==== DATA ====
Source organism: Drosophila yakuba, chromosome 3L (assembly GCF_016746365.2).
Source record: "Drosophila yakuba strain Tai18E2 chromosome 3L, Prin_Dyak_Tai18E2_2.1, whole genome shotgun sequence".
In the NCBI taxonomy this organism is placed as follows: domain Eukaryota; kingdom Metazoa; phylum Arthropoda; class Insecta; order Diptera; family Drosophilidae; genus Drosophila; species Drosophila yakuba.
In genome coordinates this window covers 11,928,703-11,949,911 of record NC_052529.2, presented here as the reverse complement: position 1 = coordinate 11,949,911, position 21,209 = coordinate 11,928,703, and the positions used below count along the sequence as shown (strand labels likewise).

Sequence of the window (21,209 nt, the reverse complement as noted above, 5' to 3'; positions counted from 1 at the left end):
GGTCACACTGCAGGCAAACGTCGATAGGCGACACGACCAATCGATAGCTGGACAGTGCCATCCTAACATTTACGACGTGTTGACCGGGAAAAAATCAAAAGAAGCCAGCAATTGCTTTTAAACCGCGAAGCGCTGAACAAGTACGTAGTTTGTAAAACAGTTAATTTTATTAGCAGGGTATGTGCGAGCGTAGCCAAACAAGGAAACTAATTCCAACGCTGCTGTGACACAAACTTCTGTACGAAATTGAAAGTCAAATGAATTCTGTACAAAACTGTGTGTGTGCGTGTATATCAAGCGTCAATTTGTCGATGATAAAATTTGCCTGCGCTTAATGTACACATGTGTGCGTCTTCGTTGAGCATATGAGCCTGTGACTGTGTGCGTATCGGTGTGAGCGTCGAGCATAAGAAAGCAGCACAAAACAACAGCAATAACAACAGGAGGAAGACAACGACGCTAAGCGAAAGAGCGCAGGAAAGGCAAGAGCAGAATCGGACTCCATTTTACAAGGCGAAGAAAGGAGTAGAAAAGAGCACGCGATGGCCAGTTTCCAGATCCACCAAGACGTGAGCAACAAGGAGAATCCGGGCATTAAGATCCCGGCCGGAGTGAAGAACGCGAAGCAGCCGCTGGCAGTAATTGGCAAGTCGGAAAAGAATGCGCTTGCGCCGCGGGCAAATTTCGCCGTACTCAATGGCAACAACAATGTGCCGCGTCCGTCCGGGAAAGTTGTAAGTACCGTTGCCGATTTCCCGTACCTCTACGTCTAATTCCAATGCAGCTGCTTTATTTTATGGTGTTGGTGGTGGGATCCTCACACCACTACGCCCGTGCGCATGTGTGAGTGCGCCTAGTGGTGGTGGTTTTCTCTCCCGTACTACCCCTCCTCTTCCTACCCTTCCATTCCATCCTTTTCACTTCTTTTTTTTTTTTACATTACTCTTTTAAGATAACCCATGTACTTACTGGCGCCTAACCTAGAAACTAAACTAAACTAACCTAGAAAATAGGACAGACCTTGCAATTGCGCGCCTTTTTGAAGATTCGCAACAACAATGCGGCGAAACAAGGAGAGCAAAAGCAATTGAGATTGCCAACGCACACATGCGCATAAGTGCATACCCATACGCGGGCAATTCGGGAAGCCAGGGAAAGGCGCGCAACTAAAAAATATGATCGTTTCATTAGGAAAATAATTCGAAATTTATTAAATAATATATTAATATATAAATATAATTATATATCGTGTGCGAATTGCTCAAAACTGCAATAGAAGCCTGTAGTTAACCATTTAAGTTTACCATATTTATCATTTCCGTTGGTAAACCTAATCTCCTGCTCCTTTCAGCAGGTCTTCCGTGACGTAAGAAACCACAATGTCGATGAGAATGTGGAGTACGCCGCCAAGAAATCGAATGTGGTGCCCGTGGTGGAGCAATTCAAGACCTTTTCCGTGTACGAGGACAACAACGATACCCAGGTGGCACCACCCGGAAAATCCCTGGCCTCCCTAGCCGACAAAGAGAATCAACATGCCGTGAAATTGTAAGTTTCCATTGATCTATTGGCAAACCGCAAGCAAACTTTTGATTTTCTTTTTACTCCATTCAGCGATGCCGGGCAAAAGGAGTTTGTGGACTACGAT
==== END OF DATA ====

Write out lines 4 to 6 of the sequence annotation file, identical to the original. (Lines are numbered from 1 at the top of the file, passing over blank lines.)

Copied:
In genome coordinates this window covers 11,928,703-11,949,911 of record NC_052529.2, presented here as the reverse complement: position 1 = coordinate 11,949,911, position 21,209 = coordinate 11,928,703, and the positions used below count along the sequence as shown (strand labels likewise).

Sequence of the window (21,209 nt, the reverse complement as noted above, 5' to 3'; positions counted from 1 at the left end):
GGTCACACTGCAGGCAAACGTCGATAGGCGACACGACCAATCGATAGCTGGACAGTGCCATCCTAACATTTACGACGTGTTGACCGGGAAAAAATCAAAAGAAGCCAGCAATTGCTTTTAAACCGCGAAGCGCTGAACAAGTACGTAGTTTGTAAAACAGTTAATTTTATTAGCAGGGTATGTGCGAGCGTAGCCAAACAAGGAAACTAATTCCAACGCTGCTGTGACACAAACTTCTGTACGAAATTGAAAGTCAAATGAATTCTGTACAAAACTGTGTGTGTGCGTGTATATCAAGCGTCAATTTGTCGATGATAAAATTTGCCTGCGCTTAATGTACACATGTGTGCGTCTTCGTTGAGCATATGAGCCTGTGACTGTGTGCGTATCGGTGTGAGCGTCGAGCATAAGAAAGCAGCACAAAACAACAGCAATAACAACAGGAGGAAGACAACGACGCTAAGCGAAAGAGCGCAGGAAAGGCAAGAGCAGAATCGGACTCCATTTTACAAGGCGAAGAAAGGAGTAGAAAAGAGCACGCGATGGCCAGTTTCCAGATCCACCAAGACGTGAGCAACAAGGAGAATCCGGGCATTAAGATCCCGGCCGGAGTGAAGAACGCGAAGCAGCCGCTGGCAGTAATTGGCAAGTCGGAAAAGAATGCGCTTGCGCCGCGGGCAAATTTCGCCGTACTCAATGGCAACAACAATGTGCCGCGTCCGTCCGGGAAAGTTGTAAGTACCGTTGCCGATTTCCCGTACCTCTACGTCTAATTCCAATGCAGCTGCTTTATTTTATGGTGTTGGTGGTGGGATCCTCACACCACTACGCCCGTGCGCATGTGTGAGTGCGCCTAGTGGTGGTGGTTTTCTCTCCCGTACTACCCCTCCTCTTCCTACCCTTCCATTCCATCCTTTTCACTTCTTTTTTTTTTTTACATTACTCTTTTAAGATAACCCATGTACTTACTGGCGCCTAACCTAGAAACTAAACTAAACTAACCTAGAAAATAGGACAGACCTTGCAATTGCGCGCCTTTTTGAAGATTCGCAACAACAATGCGGCGAAACAAGGAGAGCAAAAGCAATTGAGATTGCCAACGCACACATGCGCATAAGTGCATACCCATACGCGGGCAATTCGGGAAGCCAGGGAAAGGCGCGCAACTAAAAAATATGATCGTTTCATTAGGAAAATAATTCGAAATTTATTAAATAATATATTAATATATAAATATAATTATATATCGTGTGCGAATTGCTCAAAACTGCAATAGAAGCCTGTAGTTAACCATTTAAGTTTACCATATTTATCATTTCCGTTGGTAAACCTAATCTCCTGCTCCTTTCAGCAGGTCTTCCGTGACGTAAGAAACCACAATGTCGATGAGAATGTGGAGTACGCCGCCAAGAAATCGAATGTGGTGCCCGTGGTGGAGCAATTCAAGACCTTTTCCGTGTACGAGGACAACAACGATACCCAGGTGGCACCACCCGGAAAATCCCTGGCCTCCCTAGCCGACAAAGAGAATCAACATGCCGTGAAATTGTAAGTTTCCATTGATCTATTGGCAAACCGCAAGCAAACTTTTGATTTTCTTTTTACTCCATTCAGCGATGCCGGGCAAAAGGAGTTTGTGGACTACGAT